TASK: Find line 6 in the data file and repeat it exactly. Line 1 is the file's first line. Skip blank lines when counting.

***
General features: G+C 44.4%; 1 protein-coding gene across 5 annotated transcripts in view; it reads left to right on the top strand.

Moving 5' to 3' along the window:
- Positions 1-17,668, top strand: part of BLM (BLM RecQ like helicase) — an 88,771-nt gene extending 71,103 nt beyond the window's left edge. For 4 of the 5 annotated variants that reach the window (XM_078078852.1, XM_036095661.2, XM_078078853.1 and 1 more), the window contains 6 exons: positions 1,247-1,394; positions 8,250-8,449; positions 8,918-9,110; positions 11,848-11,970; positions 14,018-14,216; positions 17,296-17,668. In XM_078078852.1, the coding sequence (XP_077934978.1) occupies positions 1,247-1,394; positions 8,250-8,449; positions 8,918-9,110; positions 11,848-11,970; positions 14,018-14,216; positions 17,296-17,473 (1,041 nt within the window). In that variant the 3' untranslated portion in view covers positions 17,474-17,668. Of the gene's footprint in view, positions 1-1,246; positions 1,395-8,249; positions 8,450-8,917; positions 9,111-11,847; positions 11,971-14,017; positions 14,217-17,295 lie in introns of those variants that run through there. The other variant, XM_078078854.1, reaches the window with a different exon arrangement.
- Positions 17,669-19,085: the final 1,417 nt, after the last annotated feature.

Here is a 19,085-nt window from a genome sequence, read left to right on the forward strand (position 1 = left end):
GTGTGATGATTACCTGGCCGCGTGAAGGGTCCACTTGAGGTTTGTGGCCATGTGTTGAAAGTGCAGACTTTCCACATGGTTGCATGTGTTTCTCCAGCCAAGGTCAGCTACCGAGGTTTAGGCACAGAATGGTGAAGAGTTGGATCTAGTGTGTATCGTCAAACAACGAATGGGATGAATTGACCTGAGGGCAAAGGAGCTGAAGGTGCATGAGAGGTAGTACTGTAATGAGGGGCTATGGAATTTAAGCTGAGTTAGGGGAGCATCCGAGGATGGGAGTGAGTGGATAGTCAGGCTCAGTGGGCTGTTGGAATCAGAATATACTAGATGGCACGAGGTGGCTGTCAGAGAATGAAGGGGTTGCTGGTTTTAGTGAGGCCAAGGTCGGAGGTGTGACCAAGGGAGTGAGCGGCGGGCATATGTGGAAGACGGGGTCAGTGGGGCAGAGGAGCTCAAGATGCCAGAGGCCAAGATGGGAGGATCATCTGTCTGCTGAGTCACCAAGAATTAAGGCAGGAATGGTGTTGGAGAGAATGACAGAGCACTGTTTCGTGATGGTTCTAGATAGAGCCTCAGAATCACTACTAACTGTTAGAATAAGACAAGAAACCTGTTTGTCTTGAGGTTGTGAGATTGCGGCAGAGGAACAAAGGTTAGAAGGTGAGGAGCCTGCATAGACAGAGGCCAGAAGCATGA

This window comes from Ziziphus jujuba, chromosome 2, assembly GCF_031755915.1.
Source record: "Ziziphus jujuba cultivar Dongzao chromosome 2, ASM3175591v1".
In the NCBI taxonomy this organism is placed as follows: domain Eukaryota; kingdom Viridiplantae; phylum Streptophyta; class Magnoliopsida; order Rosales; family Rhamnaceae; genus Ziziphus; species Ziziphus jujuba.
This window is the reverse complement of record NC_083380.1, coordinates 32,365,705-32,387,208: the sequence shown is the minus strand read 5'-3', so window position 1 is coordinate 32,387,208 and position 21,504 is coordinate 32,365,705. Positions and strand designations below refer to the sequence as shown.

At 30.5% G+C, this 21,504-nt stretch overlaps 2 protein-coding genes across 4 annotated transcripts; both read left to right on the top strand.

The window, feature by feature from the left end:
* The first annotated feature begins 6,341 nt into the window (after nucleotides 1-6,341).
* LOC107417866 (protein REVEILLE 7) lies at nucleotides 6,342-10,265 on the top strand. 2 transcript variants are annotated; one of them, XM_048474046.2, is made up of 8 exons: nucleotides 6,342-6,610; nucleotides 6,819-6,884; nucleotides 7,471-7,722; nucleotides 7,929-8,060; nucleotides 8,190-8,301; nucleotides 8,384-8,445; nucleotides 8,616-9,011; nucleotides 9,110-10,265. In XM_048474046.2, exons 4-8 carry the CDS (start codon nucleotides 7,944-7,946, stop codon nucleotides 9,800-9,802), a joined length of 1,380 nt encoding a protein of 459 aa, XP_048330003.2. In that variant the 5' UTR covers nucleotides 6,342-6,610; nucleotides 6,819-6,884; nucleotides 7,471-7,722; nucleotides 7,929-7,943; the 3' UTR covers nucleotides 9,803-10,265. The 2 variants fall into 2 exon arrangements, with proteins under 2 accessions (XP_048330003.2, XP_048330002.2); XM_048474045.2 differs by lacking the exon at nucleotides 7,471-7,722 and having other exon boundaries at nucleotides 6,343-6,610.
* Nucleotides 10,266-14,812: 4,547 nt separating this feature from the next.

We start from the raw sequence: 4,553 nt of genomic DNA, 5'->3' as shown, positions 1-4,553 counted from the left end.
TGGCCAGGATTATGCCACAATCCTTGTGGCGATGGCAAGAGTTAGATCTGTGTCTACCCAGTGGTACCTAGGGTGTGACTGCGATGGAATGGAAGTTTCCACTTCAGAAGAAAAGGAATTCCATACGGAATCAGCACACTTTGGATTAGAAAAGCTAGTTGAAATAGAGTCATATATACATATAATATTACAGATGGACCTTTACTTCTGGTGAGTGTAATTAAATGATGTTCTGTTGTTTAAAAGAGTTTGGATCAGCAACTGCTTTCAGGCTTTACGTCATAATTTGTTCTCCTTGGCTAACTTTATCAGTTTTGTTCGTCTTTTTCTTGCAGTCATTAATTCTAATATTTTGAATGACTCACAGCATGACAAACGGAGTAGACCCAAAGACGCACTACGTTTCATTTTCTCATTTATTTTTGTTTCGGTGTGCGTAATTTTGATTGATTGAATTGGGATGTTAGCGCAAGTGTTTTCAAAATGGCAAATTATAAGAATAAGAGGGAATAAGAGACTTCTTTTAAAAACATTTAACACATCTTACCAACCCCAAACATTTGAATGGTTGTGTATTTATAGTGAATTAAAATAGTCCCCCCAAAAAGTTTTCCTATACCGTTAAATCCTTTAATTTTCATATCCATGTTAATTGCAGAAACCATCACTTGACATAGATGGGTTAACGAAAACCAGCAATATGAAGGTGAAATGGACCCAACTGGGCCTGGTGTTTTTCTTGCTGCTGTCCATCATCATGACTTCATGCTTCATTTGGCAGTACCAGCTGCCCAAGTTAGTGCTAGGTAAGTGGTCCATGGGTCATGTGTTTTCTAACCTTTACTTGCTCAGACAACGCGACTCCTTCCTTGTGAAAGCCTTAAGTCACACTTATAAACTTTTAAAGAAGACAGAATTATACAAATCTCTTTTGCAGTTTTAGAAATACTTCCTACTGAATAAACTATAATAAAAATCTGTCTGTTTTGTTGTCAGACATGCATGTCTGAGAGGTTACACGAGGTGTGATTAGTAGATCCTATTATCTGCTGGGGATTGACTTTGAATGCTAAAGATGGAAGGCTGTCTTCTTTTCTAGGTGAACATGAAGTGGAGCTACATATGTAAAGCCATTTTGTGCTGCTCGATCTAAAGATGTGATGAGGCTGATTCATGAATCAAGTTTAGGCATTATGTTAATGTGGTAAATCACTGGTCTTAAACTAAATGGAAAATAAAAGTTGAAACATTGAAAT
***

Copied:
GTGTGATGATTACCTGGCCGCGTGAAGGGTCCACTTGAGGTTTGTGGCCATGTGTTGAAAGTGCAGACTTTCCACATGGTTGCATGTGTTTCTCCAGCCAAGGTCAGCTACCGAGGTTTAGGCACAGAATGGTGAAGAGTTGGATCTAGTGTGTATCGTCAAACAACGAATGGGATGAATTGACCTGAGGGCAAAGGAGCTGAAGGTGCATGAGAGGTAGTACTGTAATGAGGGGCTATGGAATTTAAGCTGAGTTAGGGGAGCATCCGAGGATGGGAGTGAGTGGATAGTCAGGCTCAGTGGGCTGTTGGAATCAGAATATACTAGATGGCACGAGGTGGCTGTCAGAGAATGAAGGGGTTGCTGGTTTTAGTGAGGCCAAGGTCGGAGGTGTGACCAAGGGAGTGAGCGGCGGGCATATGTGGAAGACGGGGTCAGTGGGGCAGAGGAGCTCAAGATGCCAGAGGCCAAGATGGGAGGATCATCTGTCTGCTGAGTCACCAAGAATTAAGGCAGGAATGGTGTTGGAGAGAATGACAGAGCACTGTTTCGTGATGGTTCTAGATAGAGCCTCAGAATCACTACTAACTGTTAGAATAAGACAAGAAACCTGTTTGTCTTGAGGTTGTGAGATTGCGGCAGAGGAACAAAGGTTAGAAGGTGAGGAGCCTGCATAGACAGAGGCCAGAAGCATGA